Murderabilia – Craig Robertson

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Title – Murderabilia

Author – Craig Robertson

Published – 2016

Genre – Crime

I don’t think it’s any secret that I am a fan of Craig Roberton’s writing – his mix of gritty Glaswegian crime fiction, ability to weave in multiple plotlines and of course his very readable prose. This is the sixth book in the series featuring DI Rachel Narey and her partner, ex-police photographer Tony Winter and I’m pleased to say that it didn’t disappoint.

Set just months after the end of In Place of Death, Winter is now a photo-journalist with the Scottish Standard but that doesn’t stop him getting into the thick of it when it comes to taking crime scene photos. A particularly visual death has Winter taking the pictures of a body suspended from a railway bridge, a death Narey will be investigating but something happens at the beginning of the investigation that sees Narey confined to their home and a colleague she believes to be incompetent taking over her case.

While Narey is trapped Winter does some digging of his own but not one for inaction Narey also begins to investigate one aspect of the crime scene through the only means she can – the internet. What she finds is a world where people will trade anything and everything associated with serial killers and their victims. Unable to leave her bed she becomes more and more obsessed with what she finds and is drawn into the darkest area of the web. Where the first books in this series featured Winter’s obsession with his photography and the visual aspects of the crime scene this is Narey’s turn to be consumed by something horrific.

Normally Robertson’s books offer a view of the dark side of the City of Glasgow but in this book it’s the dark side of the internet that is centre stage and those that collect items most of us would find abhorrent. The book still manages to be atmospheric because it effortlessly captures the claustraphobia of Narey’s confinement and her obsession. She’s firmly at the forefront of this book which makes it a more emotional read than perhaps the earlier titles have been.

It’s refreshing to come across a plot and a take on an investigation which is original and Robertson on certainly achieves that here. I’m always intrigued by his books, there is always some aspect that he brings in that makes me want to go away and find out more about. In this case you might (or might not) want to try Googling ‘murderabilia’ for yourself. Thank you to the publisher for the review copy.

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Here’s to 2017

stockvault-large-colorful-fireworks114130Well whatever your thoughts about 2016 it has, inevitably, passed and here we are looking forward to 2017 and what that might bring.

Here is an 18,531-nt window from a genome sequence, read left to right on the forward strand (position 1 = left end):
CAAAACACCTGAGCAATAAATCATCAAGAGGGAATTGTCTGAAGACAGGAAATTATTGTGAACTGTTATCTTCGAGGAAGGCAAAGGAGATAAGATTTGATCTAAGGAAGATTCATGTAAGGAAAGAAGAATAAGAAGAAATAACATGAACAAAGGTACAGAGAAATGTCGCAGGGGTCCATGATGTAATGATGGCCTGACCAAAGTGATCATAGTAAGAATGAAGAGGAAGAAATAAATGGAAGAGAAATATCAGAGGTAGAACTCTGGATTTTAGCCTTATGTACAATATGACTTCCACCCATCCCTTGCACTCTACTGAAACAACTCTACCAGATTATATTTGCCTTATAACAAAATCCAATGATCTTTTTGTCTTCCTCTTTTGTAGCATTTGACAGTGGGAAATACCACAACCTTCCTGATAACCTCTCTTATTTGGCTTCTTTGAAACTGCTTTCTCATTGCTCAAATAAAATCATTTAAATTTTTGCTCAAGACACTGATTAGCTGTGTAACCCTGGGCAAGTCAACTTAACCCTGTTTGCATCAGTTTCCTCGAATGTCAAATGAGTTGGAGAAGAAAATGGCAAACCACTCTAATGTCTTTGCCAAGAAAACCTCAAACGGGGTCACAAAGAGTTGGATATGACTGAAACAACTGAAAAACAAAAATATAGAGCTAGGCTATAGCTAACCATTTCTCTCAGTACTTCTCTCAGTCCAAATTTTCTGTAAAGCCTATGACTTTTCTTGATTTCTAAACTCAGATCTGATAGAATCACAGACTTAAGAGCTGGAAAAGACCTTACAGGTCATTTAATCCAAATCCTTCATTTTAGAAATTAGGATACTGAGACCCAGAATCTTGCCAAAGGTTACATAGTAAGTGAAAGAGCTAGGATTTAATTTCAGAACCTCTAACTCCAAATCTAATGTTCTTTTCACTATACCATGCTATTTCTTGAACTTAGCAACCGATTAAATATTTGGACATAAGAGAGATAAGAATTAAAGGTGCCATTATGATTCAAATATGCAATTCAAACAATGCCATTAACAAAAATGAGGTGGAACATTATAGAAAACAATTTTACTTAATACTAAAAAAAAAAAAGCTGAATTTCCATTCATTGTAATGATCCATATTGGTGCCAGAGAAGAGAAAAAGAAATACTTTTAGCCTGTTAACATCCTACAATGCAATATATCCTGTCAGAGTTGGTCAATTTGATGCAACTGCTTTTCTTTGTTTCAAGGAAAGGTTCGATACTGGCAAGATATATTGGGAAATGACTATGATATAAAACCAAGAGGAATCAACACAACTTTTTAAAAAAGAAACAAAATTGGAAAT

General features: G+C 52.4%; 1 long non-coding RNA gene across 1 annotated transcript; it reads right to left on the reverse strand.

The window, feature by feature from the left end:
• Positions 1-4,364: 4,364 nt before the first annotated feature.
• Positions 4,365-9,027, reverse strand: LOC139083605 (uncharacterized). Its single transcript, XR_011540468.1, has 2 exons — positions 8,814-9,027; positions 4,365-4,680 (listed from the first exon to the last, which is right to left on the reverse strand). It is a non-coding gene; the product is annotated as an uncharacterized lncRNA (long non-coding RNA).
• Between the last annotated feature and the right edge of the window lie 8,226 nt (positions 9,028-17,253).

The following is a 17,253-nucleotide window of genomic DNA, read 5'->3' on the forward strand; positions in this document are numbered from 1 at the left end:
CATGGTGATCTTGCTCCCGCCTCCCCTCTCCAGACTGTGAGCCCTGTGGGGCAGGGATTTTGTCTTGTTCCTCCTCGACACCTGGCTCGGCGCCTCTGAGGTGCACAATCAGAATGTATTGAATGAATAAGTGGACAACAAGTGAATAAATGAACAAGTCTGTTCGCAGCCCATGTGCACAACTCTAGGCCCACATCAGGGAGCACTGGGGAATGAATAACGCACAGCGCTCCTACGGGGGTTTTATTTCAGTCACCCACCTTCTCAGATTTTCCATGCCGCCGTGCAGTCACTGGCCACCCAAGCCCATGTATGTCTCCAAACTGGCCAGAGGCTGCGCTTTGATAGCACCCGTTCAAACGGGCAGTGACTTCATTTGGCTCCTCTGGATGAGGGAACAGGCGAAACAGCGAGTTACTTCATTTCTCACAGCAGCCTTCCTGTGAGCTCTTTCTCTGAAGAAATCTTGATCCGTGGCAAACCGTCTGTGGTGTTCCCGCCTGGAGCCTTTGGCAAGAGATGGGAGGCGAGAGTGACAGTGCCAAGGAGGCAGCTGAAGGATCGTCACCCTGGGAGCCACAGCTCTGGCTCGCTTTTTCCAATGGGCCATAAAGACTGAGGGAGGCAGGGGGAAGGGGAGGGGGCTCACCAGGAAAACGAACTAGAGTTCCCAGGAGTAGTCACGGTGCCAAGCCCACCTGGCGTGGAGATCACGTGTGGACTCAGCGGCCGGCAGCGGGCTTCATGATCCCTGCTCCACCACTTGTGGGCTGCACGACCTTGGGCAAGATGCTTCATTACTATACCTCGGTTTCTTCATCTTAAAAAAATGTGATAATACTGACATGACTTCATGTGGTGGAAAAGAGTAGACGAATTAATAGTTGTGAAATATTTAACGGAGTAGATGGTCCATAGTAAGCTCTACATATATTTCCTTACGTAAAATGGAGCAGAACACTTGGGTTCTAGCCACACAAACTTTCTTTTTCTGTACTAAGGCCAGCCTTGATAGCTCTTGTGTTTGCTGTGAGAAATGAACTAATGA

I thought this might be a good opportunity, even if it’s just for my own benefit, to take stock of what I read / blogged in 2016 so this time next year I have a comparison. According to Goodreads I have read 51 books – which is what I would expect – I know I usually read about one a week and with the house move I’ve had a couple of weeks where I’ve hardly read a page.

As well as completing 51 books I consigned one to the ‘abandoned’ shelf, have carried over 6 that I had already started and still haven’t finished and started a further three – so I’m technically currently reading 9.

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My ‘to read’ numbers are a little frightening. According to Goodreads, which is how I try to keep track, I have a total of 288:

  • 146 on my bookcase (although this is theoretical as a lot have yet to be unpacked)
  • 41 on my kindle
  • 101 (intentionally) in boxes although I hope to get to them eventually.

This compares with a total of 250 in March when I commented following a post of Cleo’s.

I don’t commit to a reading challenge each year, blogging can feel like enough of a chore sometimes without making the reading feel challenging too!

As far as my blog is concerned I posted reviews of 39 books – confirming my suspicion that I am permanently behind and never manage to write / post the reviews at the same speed at which I read.

As well as the book reviews I tried two new things on the blog this year. The first was a series of features on those people who are behind the scenes but are all involved in getting great crime fiction to our shelves / e-readers. This was a popular feature which I will be pressing on with – I have some more interviewees lined up I just need to write the questions for them to answer.

I also built on my ‘Debuts to look out for in 2015‘ with a monthly post featuring forthcoming crime fiction / thriller debuts. Although this was a great way of focussing attention on these new releases it became far too difficult to maintain in the latter part of the year. Perhaps I’ll just do a single ‘2017’ post.

Overall the traffic to my blog has increased, which is great and thank you to all the people who have read, liked and commented. Here’s to more of the same in 2017!

So do you have plans, challenges or goals for your reading and / or blogging in the next year?

Black Night Falling – Rod Reynolds

Title – Black Night Falling

Author – Rod Reynolds

Published – August 2016

Genre – Crime fiction

This is a long outstanding review that I feel particularly guilty about not posting in a more timely manner but it’s also a post that I would swear I had written and was ready to press ‘publish’ on, but then was just a blank page…